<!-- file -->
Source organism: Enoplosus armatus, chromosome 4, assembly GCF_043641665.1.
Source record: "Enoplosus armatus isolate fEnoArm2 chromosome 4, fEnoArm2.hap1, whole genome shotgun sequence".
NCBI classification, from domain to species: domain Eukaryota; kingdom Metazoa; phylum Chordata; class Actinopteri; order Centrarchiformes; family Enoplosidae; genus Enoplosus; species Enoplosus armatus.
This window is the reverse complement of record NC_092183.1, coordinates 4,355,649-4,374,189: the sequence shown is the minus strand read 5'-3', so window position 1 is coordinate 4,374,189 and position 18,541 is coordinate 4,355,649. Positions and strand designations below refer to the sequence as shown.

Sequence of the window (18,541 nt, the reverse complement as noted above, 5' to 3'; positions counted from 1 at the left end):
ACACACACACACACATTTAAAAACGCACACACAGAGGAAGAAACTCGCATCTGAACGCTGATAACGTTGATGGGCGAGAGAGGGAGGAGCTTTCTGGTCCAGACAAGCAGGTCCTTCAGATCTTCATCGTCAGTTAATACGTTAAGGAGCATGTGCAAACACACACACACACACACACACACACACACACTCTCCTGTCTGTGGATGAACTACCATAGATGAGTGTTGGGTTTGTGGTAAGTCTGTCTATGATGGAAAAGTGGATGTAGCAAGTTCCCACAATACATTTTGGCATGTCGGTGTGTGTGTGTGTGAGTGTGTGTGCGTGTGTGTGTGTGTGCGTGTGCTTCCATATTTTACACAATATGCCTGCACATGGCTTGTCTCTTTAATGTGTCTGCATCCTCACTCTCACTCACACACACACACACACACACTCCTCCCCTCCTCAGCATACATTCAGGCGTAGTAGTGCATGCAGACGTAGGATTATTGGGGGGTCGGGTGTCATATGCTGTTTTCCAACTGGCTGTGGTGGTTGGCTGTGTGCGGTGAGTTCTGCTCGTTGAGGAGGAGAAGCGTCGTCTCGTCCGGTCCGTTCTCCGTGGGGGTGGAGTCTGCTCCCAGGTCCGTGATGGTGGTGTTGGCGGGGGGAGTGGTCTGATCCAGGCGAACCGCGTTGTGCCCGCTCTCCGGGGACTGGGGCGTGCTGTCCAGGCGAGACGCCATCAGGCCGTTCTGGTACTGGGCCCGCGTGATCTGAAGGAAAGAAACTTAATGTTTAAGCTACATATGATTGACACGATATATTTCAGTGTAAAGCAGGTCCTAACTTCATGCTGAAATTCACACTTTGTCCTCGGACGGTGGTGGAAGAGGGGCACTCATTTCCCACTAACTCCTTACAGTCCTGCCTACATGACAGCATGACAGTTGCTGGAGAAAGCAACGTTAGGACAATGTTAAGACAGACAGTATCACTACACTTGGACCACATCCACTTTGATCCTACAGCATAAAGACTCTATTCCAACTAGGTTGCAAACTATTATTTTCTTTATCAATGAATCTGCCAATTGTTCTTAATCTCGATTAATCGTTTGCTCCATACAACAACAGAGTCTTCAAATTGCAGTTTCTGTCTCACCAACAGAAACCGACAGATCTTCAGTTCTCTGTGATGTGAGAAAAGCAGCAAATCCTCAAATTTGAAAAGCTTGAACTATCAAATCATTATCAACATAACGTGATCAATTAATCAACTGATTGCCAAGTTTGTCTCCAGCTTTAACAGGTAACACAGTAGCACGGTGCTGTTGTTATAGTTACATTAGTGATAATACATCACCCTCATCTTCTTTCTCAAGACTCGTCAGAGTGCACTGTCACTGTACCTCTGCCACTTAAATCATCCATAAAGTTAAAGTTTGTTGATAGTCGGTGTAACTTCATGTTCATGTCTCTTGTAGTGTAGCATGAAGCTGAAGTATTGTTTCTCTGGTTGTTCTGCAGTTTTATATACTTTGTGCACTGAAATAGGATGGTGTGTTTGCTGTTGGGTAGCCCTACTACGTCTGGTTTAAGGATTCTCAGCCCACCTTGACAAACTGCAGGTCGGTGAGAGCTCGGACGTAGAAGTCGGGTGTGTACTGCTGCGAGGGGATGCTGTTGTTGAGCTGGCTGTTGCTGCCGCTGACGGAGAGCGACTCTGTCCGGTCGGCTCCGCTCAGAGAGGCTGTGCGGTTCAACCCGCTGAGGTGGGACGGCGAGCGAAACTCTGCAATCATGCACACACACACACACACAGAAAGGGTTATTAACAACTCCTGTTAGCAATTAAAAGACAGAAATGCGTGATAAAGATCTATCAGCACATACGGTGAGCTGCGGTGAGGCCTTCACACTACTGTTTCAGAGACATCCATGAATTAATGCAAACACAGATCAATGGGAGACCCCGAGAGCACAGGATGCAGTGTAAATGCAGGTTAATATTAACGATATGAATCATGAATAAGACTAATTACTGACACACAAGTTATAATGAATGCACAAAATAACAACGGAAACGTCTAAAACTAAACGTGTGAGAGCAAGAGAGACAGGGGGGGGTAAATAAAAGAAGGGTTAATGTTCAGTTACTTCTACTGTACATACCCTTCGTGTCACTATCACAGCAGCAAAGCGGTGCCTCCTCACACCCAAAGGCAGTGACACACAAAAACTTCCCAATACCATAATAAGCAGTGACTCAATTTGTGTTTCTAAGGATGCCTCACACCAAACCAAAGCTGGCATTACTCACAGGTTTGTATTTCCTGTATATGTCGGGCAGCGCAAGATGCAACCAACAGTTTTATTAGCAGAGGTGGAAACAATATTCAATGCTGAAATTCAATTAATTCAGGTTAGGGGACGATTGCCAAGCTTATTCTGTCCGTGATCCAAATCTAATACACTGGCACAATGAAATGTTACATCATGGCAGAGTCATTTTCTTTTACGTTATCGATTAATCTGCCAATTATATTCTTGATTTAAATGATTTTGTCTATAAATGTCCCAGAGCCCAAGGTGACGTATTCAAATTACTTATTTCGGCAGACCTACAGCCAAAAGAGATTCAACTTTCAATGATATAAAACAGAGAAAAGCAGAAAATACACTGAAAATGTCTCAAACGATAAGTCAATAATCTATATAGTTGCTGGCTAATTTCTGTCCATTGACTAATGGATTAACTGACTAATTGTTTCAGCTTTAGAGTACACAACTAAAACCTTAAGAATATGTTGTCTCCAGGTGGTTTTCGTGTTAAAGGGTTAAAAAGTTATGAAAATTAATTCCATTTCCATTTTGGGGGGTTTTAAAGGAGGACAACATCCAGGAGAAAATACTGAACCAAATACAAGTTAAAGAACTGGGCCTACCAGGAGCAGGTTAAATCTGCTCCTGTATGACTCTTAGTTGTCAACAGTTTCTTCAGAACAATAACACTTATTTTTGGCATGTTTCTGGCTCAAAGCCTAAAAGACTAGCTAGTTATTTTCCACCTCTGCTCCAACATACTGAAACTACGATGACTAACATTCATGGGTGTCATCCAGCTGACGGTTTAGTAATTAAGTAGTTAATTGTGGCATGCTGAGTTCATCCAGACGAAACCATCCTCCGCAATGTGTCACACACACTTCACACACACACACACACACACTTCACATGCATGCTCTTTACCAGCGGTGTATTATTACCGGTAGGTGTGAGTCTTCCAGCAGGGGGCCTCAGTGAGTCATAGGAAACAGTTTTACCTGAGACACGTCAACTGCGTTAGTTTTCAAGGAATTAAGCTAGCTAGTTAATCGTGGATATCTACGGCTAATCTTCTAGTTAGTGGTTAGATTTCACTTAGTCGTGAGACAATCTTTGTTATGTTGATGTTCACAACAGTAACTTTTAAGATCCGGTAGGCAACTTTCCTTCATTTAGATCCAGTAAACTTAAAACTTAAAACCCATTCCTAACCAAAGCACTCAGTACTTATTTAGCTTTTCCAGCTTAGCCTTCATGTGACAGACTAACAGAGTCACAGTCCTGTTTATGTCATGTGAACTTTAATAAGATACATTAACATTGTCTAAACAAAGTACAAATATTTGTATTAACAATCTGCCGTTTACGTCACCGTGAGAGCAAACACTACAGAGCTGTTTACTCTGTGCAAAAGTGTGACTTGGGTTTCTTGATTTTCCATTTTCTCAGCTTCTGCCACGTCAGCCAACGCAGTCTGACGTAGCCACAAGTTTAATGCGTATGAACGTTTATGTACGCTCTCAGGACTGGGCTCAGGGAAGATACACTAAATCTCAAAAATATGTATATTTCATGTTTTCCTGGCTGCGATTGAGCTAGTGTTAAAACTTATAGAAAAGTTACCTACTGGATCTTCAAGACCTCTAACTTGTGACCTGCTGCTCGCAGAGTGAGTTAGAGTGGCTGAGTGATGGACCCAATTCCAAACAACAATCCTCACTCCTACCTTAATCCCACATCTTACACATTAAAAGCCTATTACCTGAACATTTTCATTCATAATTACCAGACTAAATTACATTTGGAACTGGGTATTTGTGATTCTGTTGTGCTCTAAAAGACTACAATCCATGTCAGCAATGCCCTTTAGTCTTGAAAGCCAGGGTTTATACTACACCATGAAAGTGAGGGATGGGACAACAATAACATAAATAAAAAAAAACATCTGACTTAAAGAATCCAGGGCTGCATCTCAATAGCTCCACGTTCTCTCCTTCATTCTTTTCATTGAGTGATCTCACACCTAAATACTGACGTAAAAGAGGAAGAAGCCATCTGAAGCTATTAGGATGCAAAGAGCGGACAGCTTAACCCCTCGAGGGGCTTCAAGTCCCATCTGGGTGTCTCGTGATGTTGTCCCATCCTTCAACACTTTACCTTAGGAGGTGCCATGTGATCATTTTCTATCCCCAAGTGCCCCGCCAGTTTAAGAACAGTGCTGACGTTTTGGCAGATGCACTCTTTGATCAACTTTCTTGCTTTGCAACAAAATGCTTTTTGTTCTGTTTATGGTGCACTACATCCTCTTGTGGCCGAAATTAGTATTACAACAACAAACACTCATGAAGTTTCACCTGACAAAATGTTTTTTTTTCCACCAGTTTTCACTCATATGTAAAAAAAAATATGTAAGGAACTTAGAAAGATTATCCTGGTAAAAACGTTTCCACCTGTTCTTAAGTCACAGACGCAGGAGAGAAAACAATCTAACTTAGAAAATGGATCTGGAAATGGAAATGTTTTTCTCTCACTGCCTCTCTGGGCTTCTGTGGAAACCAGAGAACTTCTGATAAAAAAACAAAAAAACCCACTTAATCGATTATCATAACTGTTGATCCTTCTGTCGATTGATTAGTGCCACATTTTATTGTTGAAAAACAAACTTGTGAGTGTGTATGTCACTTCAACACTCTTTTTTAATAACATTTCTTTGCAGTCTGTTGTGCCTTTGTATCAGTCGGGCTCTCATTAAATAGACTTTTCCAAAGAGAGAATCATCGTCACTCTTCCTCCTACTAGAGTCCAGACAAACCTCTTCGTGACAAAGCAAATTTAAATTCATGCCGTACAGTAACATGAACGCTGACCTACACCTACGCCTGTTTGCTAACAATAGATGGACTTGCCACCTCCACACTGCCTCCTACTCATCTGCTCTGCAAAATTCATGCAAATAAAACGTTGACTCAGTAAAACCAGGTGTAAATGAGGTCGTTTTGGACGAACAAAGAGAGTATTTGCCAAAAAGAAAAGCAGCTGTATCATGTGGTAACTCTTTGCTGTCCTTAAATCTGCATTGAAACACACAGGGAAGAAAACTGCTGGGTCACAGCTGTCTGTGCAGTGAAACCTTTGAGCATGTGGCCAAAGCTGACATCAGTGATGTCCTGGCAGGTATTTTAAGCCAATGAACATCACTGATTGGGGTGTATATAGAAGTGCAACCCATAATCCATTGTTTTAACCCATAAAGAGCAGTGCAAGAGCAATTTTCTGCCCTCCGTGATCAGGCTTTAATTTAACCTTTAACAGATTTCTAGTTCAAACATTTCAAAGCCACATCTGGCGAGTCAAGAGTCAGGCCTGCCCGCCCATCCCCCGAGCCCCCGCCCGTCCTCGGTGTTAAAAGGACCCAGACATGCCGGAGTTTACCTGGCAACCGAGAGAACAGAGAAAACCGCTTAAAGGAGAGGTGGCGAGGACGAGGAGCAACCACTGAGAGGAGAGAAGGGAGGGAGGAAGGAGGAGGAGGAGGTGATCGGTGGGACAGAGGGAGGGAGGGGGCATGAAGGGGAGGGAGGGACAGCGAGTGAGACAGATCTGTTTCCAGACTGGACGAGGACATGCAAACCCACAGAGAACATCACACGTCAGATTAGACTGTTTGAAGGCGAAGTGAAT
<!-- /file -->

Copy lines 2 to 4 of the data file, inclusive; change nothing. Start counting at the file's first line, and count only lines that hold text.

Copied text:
Source record: "Enoplosus armatus isolate fEnoArm2 chromosome 4, fEnoArm2.hap1, whole genome shotgun sequence".
NCBI classification, from domain to species: domain Eukaryota; kingdom Metazoa; phylum Chordata; class Actinopteri; order Centrarchiformes; family Enoplosidae; genus Enoplosus; species Enoplosus armatus.
This window is the reverse complement of record NC_092183.1, coordinates 4,355,649-4,374,189: the sequence shown is the minus strand read 5'-3', so window position 1 is coordinate 4,374,189 and position 18,541 is coordinate 4,355,649. Positions and strand designations below refer to the sequence as shown.